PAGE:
Archbishop of Canterbury Justin Welby has already displayed his credentials as an eloquent critic of capitalism in an attack on payday lenders earlier this year. This week he stuck his head above the ecclesiastical parapet again, wading into the furore surrounding escalating energy prices.
In an interview with the Mail on Sunday, Welby launched a scathing indictment against energy giants for imposing ‘inexplicable’ price hikes on struggling families and exploiting the public dependency on energy. The Archbishop called on energy companies to be ‘conscious of their social obligations’ and ‘to behave with generosity and not merely to maximise opportunity’.
His comments come in the wake of British Gas's announcement of a 9.2 per cent price hike from November 23 and SSE's increase of 8.2% from November 15. Energy firm Npower has today become the third major supplier to announce price rises, with a dual-fuel bill to go up by 10.4% on December 1.
While some may find it wearisome to hear a religious figure pontificating on a political matter, Welby - a former oil executive himself with considerable commercial experience - can arguably speak with more knowledge and authority than most.
The fact is that energy prices have everything to do with the Archbishop’s role and his religion. If Matthew 25 instructs followers to give food to the hungry, clothes to the poor and shelter to the homeless it’s not too much of an extrapolation to include heat, warmth and light as things fundamental to sustaining life and basic parts of the social compact. Energy is an essential human need of a completely different order to most desirable consumer items and it is invidious to make the old and frail choose between heating and eating.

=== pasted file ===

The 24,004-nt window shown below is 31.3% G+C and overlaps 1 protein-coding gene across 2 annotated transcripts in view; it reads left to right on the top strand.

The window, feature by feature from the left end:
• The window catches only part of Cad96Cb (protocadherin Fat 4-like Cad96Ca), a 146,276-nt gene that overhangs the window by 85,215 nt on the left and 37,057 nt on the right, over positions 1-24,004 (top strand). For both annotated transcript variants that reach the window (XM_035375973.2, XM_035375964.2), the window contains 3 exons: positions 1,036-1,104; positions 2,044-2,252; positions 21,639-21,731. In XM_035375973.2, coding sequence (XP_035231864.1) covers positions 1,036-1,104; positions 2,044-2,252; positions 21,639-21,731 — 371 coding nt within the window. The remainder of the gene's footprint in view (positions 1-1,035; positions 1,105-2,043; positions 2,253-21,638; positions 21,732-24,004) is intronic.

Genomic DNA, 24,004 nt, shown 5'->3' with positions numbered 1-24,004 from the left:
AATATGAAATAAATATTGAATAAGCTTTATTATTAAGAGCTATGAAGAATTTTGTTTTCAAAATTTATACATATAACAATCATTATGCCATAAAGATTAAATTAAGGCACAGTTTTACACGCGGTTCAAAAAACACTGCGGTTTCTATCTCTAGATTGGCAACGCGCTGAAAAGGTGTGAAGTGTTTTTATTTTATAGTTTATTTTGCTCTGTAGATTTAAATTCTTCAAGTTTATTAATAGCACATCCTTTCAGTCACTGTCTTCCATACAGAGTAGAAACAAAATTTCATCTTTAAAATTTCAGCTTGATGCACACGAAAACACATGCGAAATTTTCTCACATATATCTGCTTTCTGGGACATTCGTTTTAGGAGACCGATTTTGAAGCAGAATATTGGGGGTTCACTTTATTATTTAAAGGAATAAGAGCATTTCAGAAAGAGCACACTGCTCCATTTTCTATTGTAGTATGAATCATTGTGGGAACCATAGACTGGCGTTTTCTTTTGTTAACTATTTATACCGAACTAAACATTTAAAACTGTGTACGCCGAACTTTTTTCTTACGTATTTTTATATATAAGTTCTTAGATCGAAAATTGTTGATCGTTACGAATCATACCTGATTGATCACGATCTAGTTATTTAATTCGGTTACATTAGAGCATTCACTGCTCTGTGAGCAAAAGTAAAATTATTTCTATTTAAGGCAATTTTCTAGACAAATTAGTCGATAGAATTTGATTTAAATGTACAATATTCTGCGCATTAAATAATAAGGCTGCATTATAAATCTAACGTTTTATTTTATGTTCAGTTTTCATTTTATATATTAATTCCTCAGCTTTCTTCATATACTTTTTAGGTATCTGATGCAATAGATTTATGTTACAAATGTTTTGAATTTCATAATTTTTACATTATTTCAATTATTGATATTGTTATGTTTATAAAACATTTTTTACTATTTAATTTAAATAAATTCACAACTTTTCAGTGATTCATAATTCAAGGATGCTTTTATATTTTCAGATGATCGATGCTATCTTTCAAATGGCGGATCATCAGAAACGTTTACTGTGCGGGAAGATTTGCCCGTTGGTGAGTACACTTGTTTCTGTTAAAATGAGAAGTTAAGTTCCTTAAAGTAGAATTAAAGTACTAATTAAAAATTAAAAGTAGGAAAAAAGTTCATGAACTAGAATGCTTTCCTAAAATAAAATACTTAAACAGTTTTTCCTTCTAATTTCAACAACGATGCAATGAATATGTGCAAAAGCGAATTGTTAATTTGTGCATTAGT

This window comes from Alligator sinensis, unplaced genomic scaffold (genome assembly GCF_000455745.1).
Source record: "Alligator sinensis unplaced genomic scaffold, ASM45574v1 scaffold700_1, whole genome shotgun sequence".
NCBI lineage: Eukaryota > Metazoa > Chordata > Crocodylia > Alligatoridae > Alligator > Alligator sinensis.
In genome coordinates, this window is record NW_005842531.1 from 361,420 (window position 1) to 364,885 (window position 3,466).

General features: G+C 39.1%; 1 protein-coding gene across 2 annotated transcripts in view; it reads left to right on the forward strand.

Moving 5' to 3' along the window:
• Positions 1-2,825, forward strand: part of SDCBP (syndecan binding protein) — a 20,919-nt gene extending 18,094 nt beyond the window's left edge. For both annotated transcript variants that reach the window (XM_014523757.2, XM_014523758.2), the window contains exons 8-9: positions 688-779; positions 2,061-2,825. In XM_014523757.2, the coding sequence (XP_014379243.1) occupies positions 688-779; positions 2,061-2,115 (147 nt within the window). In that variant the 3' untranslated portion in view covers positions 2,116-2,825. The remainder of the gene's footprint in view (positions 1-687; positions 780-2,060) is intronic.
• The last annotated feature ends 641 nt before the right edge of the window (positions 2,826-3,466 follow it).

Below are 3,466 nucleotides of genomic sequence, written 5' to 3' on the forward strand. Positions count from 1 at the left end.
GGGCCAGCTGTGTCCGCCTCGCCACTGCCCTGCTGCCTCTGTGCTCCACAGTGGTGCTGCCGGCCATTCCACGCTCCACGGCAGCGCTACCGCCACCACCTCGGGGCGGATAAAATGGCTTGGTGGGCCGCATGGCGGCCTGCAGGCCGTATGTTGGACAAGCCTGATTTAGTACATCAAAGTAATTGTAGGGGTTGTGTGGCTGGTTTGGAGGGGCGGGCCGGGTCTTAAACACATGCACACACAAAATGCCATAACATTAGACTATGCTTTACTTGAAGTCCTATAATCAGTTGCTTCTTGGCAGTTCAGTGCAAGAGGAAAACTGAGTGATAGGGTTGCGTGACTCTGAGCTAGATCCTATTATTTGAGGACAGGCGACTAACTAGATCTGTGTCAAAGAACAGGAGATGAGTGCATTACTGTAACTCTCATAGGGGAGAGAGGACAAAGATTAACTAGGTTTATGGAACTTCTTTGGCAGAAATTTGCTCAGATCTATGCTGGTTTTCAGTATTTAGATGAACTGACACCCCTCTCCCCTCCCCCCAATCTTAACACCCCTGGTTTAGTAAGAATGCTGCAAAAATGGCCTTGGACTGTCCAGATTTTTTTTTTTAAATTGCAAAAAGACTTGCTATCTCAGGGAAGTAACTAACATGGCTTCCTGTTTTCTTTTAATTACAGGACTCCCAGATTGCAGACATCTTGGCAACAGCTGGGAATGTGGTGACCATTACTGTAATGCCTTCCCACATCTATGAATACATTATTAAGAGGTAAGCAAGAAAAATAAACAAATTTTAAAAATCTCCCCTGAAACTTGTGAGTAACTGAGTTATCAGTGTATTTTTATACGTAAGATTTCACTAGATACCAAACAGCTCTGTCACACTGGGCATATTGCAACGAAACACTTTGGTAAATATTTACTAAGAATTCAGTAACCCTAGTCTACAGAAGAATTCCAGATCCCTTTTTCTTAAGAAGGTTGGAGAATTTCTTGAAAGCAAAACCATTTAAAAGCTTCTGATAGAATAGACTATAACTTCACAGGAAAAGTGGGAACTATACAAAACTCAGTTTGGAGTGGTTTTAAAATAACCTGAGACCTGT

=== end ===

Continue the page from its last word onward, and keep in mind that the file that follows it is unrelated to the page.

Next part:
Inevitably, this attracts a Christian perspective, because there is unquestionably an ethical dimension to the debate on controlling energy prices. It is not merely an economic or a practical matter, it is a moral one, and the church, for centuries the keeper of collective conscience, has every right to participate in the debate.
Unfortunately for Welby, however, he will not be able to do much beyond that.
In his interview the Archbishop offered little insight into how his vision might be implemented. He appears to be advocating nothing other than self-restraint, rather than a viable alternative to the current system. If Justin Welby wants the consumer’s interests to be foregrounded above the shareholder’s, what new 21st century structures could deliver this different set of priorities? If an oil chief executive does decide to oblige him and deliver lower dividends to his shareholders, what is to stop his shareholders ousting him and replacing him with someone who answers to them and not the Archbishop of Canterbury?
To simply say "let’s all exercise some restraint here,"is nothing more than a fatuous appeal to the better nature of energy giants, and they will cheerfully ignore him.
To any right-minded person, Welby’s call to control energy bills for the sake of low-income households is eminently fair and reasonable, and it is certainly refreshing to have a church leader more engaged with matters of social justice than obsessing over marriage, sex and abortion.
However, the Church of England has long relinquished its responsibility for the poor – gone are the days where the local parish would take charge of the beggars, the sick and the homeless. With the gradual transfer of social responsibilities from the church to the state, the church's relevance and influence has notably diminished, and now its role is only to provide a voice of moral authority; a voice which holds no authority over anyone at all.
Justin Welby can moralise all he likes about corporate greed but cannot provide the means, the resources or the ideas to make any radical impact on the way energy firms operate. His contribution to the debate amounted to a footnote at the end of Sunday news bulletins - nothing more.